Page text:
22 March 2017
The Human Rights Commission's Gail Smith says the country has come a long way and people are now more aware of their rights.
JOHANNESBURG – As South Africa marks 57 years since the Sharpeville Massacre, the Human Rights Commission says it's encouraged that citizens are becoming increasingly aware of their rights.
On this day in 1960, thousands of people marched to the Sharpeville Police Station and protested against what used to be called the dompass.
Police opened fire and killed 69 people.
Another 180 were wounded.
At the time, the apartheid government had enacted measures to restrict the flow of black South Africans into cities.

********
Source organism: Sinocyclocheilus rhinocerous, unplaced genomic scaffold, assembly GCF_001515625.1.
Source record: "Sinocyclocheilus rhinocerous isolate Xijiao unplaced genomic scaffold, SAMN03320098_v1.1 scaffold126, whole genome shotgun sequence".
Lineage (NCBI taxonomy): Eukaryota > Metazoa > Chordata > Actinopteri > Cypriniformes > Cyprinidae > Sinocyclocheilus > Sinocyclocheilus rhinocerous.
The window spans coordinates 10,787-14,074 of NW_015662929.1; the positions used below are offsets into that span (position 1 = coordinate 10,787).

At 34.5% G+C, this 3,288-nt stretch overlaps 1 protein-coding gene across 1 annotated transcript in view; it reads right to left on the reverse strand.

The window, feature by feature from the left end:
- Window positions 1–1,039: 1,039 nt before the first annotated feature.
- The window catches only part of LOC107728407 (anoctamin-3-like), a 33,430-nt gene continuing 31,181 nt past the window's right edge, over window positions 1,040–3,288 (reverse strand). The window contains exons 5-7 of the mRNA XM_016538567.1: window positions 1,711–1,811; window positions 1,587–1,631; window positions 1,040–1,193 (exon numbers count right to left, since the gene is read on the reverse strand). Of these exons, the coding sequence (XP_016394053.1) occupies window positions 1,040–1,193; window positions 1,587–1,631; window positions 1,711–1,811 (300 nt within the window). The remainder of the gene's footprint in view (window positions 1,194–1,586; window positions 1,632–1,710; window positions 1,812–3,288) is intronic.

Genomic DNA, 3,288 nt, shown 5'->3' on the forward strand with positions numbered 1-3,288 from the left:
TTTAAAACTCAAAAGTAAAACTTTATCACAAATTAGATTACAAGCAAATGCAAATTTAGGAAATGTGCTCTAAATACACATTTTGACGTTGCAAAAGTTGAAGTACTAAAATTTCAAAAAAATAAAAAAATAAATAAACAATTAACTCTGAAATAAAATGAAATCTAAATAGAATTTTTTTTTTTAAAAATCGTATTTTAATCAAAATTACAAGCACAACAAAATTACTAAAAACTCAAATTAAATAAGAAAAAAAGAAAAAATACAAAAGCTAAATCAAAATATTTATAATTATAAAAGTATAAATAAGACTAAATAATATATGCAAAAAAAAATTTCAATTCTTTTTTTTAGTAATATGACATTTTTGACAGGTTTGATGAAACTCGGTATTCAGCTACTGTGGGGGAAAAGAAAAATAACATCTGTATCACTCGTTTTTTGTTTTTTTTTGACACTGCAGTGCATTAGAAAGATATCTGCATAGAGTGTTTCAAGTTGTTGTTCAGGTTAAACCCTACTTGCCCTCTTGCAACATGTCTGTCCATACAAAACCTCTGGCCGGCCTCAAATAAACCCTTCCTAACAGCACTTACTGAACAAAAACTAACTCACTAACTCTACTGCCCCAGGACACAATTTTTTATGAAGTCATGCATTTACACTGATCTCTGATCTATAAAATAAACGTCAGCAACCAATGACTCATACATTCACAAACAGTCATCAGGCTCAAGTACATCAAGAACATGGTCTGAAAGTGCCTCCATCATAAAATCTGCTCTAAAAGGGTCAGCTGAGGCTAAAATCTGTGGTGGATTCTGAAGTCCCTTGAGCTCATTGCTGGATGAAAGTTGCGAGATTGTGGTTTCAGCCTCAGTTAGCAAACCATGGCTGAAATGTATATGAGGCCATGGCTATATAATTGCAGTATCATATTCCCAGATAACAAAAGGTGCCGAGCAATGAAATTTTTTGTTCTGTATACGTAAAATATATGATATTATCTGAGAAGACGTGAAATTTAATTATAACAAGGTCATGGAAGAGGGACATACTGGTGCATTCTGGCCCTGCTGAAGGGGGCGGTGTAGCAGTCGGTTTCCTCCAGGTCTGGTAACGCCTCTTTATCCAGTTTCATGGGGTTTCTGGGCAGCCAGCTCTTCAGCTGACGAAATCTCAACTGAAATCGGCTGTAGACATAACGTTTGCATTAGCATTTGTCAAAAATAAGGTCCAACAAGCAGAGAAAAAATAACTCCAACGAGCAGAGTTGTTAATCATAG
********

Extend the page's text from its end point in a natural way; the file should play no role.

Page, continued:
These pass laws intended to control and direct their movement and were used to enforce greater racial segregation.
Black residents in urban districts were subject to influx control measures and had to carry what was called a dompass with them at all times.
The passbooks contained an identity card, employment and influx authorisation from a labour bureau; name of employer and address, and details of personal history.
If a bantu, as black people were referred to, was found walking around urban areas without this document they would be arrested.
The South African Human Rights Commission's Gail Smith says the country has come a long way and people are now more aware of their rights.
“In an ideal world we wouldn’t be needed as a human rights commission but we are heartened that more South Africans are aware of their rights.”
She also says a lot still needs to be done.